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Becoming Halifax

Colin J. Muise’s exhibit at Nocturne turns Halifax landmarks into wearable fashion

Colin J. Muise (@colinjmuise) sparked joy and reimagination while debuting new additions to his collection of wearable Halifax landmarks last Saturday, Oct. 15 during Nocturne: Art at Night. The exhibit, entitled Becoming Halifax, comes nearly two years into his journey as a self-taught designer.

Beginnings

Muise’s artistry began with photography, exploring self-portraiture in his free time, a passion he continues to nurture amongst other art forms. 

He had previously completed a few thrift-flip projects, customizing his wardrobe with ethical and sustainable pieces. It was then that he decided to challenge his skill set on the sewing machine with a homemade dress and headpiece designed to look like Peggy’s Cove for Halloween 2021. He didn’t expect for this project to blow up online and open a door to what has become a passion project and an all-consuming evening job. 

Becoming Halifax

On Saturday evening, the entrance to the Nova Scotia Power building collected dozens of boardwalk strollers and fans in anticipation of Muise’s first show of Nocturne 2023.

Eight models embodied Muise’s designs: Peggy’s Cove, the Town Clock on Citadel Hill, the wave, the Dartmouth smokestacks, the Halifax Common fountain, Purdy’s Wharf, Dingle Tower and the Dartmouth ferry all strutted across the runway.

Each model was statuesque and serious, a contrast to Muise’s comedic online presence, allowing the story of each landmark to come through.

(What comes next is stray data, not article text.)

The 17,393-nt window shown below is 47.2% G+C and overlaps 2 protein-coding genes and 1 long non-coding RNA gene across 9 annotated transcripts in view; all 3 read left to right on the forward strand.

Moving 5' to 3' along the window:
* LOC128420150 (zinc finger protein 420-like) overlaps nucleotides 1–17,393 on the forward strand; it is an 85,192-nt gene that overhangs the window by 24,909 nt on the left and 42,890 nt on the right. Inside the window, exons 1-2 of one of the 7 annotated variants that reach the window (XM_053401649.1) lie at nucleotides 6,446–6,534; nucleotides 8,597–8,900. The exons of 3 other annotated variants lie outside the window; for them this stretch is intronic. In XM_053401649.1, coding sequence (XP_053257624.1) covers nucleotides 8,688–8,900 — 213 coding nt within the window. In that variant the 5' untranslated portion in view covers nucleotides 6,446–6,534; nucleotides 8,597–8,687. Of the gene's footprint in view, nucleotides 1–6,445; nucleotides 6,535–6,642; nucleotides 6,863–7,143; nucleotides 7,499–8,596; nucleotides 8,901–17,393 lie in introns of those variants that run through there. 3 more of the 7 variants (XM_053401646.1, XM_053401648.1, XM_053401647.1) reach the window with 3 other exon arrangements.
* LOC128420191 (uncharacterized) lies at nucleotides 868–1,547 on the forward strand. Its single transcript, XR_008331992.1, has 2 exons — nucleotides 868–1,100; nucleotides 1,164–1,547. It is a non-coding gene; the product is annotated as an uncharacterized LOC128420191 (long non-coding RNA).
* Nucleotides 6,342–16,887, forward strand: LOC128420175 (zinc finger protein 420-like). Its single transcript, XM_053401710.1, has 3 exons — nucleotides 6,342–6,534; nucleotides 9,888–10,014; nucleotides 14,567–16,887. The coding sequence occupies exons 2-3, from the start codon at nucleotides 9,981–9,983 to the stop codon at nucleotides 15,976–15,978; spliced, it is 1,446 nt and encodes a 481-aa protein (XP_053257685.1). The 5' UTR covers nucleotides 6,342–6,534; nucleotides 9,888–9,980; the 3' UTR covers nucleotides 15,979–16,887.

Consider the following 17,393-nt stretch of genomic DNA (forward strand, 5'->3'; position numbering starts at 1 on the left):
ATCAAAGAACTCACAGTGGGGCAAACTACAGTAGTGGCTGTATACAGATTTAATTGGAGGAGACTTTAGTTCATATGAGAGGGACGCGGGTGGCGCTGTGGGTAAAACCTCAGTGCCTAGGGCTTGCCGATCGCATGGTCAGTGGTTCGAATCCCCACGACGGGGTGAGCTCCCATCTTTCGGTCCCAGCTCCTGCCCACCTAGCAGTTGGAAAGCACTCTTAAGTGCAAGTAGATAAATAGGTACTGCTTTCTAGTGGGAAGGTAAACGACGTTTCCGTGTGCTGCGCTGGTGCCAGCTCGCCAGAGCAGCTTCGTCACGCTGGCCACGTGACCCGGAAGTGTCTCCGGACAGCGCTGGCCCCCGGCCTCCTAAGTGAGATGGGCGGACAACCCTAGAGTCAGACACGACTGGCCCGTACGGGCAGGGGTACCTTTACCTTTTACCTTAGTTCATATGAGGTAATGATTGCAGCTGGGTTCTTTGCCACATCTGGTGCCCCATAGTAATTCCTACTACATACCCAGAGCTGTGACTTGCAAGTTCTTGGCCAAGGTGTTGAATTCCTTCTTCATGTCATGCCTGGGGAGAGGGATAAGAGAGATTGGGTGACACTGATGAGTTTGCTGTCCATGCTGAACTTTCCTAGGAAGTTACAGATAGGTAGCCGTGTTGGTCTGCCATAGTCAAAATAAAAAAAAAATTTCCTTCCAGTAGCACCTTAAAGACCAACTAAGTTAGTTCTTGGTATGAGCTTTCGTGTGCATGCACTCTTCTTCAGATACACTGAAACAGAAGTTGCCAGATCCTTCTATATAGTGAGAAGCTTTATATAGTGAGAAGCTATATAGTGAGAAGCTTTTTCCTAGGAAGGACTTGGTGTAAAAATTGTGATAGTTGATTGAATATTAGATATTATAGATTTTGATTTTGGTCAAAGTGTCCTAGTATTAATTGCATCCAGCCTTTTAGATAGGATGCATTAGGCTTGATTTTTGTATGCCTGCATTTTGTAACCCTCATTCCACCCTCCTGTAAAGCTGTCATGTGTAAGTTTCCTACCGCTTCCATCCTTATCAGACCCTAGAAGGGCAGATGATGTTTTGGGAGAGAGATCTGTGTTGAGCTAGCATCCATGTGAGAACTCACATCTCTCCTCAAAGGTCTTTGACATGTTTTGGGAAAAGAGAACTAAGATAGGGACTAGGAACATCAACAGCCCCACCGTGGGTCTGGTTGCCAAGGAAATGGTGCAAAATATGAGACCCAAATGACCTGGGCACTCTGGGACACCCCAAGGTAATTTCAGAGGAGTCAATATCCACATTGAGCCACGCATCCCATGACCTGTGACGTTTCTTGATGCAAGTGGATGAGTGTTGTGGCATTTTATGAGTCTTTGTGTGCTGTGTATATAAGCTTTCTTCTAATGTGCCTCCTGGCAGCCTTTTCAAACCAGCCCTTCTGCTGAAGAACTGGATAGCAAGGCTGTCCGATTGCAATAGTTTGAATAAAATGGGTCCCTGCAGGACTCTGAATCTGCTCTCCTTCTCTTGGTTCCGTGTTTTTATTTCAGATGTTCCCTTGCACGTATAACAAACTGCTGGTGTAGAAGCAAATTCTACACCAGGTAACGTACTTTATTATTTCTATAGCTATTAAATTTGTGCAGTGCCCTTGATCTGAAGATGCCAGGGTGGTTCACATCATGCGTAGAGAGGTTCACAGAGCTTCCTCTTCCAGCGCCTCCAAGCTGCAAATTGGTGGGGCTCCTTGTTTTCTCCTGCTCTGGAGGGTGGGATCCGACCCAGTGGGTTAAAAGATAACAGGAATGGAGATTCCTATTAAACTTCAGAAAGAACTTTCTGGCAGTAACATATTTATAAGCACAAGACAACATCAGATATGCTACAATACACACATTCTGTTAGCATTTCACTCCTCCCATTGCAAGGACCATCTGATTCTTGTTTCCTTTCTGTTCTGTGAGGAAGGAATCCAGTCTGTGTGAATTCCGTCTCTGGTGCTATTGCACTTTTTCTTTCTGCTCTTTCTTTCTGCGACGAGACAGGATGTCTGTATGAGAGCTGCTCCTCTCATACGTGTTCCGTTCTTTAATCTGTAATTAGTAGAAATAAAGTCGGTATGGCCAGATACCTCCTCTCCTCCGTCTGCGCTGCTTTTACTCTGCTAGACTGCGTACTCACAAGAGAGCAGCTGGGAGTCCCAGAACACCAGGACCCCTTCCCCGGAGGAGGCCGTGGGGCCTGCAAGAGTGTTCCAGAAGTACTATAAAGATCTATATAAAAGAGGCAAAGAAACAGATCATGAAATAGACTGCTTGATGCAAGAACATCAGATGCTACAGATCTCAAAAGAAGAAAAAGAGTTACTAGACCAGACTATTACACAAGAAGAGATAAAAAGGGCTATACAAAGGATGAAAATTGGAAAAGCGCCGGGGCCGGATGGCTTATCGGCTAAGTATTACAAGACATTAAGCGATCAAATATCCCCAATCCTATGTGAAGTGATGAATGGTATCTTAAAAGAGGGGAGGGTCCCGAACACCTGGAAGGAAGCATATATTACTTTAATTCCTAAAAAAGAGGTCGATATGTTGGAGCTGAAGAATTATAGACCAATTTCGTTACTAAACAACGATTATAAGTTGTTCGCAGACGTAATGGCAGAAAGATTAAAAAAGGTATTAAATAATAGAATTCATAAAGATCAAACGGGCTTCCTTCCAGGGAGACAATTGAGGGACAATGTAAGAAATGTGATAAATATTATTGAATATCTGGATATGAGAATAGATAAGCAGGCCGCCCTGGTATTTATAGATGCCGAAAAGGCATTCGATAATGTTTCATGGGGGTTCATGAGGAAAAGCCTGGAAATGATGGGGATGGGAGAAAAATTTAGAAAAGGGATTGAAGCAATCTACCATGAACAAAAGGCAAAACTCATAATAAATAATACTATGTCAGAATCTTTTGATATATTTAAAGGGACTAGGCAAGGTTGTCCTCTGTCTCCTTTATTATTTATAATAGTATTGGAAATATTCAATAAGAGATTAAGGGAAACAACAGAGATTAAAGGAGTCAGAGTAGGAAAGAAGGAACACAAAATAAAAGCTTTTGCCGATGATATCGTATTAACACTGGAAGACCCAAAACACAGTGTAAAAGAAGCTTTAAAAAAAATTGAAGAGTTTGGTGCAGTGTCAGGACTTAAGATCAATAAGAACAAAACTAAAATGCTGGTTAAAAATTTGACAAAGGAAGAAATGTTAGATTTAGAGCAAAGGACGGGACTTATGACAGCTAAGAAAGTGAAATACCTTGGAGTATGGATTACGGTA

The artist talk

At his artist talk the day before the show, Muise shared his meticulous, architectural process with the audience. These involved pages of sketches, calculations and various prototypes to ensure the feelings evoked by each monument are preserved in the scaled-down dimensions. 

While a perfectionist in his own right, Muise jokes that his followers keep him accountable to executing the smallest details, noting there’s always someone in the comments willing to count the windows and keep him honest. 

The pieces in  “Becoming Halifax” rely on his capacity for crafting and involve far more than textiles as he experiments with electricity, turf, shower curtains and seemingly everything in between.

Photo by Emma MacDonald

Muise’s mission

Sitting in the fifth floor lounge of the Halifax Central Library, Muise shared his excitement for other monuments he could interpret through fashion. A mock-up of the library itself was on the screen beside him in an almost-meta moment. 

Muise wants to continue to branch off from the “Tripadvisor Halifax must-see list” and encourage people to look at elements of their daily commute or view with a refreshed perspective. 

After sharing his Purdy’s Wharf jacket online, it occurred to him that interpreting the mundane was a way to connect more people and question what qualifies as a landmark. “People enjoyed seeing elements of their daily lives immortalized in fashion,” said Muise.

As he continues to develop as a designer and gravitate towards abstract renditions, it will be exciting to see what Muise does next. 

Whether you’re new to Halifax or a lifelong local, Muise’s interpretations of the structures many of us have grown to underappreciate will instill you with a sense of childlike rediscovery.

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